Dec. 10, 2001 COLLEGE STATION, December 6 - Few people can look Alzheimer's disease in the face without flinching. Alzheimer's takes from people the things they value most: intellect, emotion, independence, hope -- and eventually, life itself. Now, a group of unlikely Alzheimer's researchers -- chemical engineers in Texas A&M University's Dwight Look College of Engineering -- are developing new understanding of how the disease robs Alzheimer's sufferers of their memory and reason. They've also found hints of new ways to eventually prevent its onset.
Laboratory studies conducted by chemical engineer Theresa Good, an Assistant professor in the Department of Chemical Engineering, and Ph.D. students Dawn L. Rymer and Steven S. Wang, suggest that Alzheimer's onset and the damage it causes to memory and cognitive abilities are tied to two substances: cholesterol (the same cholesterol doctors say people have too much of) and a complex chemical called ganglioside GM-1 -- found in the brain cells it attacks.
Their work centers on an important characteristic of Alzheimer's disease, a build-up of masses of protein, known as senile plaques. These plaques attach, or bind, to neurons -- specialized cells that allow information to move from place to place in the brain. When the plaques attach to the neurons, it causes a biochemical process to begin that eventually kills the neurons. Loss of neurons is what brings on the disease's characteristic loss of memory and cognitive abilities. High levels of either cholesterol or ganglioside GM-1 seem to make it easy for the plaques to attach to neurons.
The good news is that Good's research also suggests that reducing the amount of either cholesterol or ganglioside GM-1 interferes with the plaque's ability to attach to the neurons. In fact, simply reducing the amount of cholesterol in the cells seems to block attachment by almost all of the plaque.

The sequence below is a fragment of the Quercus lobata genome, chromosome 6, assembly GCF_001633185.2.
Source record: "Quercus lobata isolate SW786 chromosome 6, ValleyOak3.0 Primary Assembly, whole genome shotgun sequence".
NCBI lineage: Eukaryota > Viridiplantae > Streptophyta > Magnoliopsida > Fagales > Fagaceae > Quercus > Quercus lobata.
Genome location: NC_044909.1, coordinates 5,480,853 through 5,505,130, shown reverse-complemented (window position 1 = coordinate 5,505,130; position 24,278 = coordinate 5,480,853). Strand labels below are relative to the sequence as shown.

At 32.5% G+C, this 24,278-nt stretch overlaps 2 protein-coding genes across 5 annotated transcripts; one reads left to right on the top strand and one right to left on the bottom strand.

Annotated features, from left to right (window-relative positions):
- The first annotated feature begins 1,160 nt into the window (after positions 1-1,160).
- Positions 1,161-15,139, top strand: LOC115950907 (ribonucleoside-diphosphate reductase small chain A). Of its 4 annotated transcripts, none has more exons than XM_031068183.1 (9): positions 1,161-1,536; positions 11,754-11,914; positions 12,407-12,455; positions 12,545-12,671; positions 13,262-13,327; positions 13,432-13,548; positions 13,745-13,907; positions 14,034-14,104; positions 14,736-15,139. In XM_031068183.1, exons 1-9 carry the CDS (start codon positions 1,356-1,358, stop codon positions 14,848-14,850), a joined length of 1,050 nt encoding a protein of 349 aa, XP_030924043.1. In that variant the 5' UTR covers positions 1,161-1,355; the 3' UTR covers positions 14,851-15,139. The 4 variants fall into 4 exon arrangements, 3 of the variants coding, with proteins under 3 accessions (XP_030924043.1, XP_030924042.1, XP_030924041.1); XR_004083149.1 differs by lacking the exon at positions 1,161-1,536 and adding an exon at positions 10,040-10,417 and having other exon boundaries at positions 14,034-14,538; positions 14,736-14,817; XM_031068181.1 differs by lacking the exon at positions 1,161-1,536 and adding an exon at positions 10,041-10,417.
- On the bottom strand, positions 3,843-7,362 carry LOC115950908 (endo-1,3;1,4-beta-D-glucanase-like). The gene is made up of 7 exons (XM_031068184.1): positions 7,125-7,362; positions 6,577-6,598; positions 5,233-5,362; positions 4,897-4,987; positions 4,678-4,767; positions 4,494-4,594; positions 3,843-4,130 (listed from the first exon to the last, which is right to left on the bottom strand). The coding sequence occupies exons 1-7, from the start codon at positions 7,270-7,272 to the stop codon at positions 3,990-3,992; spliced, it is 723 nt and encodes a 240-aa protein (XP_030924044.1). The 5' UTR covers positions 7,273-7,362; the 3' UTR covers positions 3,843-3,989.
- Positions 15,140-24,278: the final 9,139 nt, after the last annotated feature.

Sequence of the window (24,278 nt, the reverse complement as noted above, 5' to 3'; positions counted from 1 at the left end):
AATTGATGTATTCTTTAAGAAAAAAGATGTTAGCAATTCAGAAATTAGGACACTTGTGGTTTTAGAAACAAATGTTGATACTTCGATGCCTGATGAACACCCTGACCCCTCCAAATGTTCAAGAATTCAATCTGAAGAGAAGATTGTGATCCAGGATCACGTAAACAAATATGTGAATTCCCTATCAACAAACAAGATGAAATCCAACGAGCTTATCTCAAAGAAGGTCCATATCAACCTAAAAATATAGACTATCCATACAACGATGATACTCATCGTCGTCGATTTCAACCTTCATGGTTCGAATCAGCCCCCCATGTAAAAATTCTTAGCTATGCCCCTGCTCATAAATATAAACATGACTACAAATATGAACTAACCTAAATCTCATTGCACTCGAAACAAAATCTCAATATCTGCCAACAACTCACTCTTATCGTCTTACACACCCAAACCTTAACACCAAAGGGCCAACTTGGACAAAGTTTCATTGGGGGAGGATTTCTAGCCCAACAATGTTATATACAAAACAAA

Good and her students used a well-known chemical engineering test called a diffusion study to understand how this process works. They also used analytical techniques such as image analysis and Mathematical modeling of molecules -- techniques more familiar to chemical engineers than biochemists or molecular biologists -- to carry out their studies.
A lot of research remains to be done before the work done by Good and her colleagues is translated into medications that can prevent or treat Alzheimer's disease.
*The results of her studies must be confirmed by other scientists.
*New medications must be developed, and they must be tested in laboratory animals, then in humans.
*Finally, the indications will have to be approved by the Federal Drug Administration.
In the meantime, what is Good's advice to people who want to boost their odds against developing Alzheimer's? Use diet to reduce cholesterol levels.
"Drink your red wine, eat your oatmeal and throw out your butter," she says.
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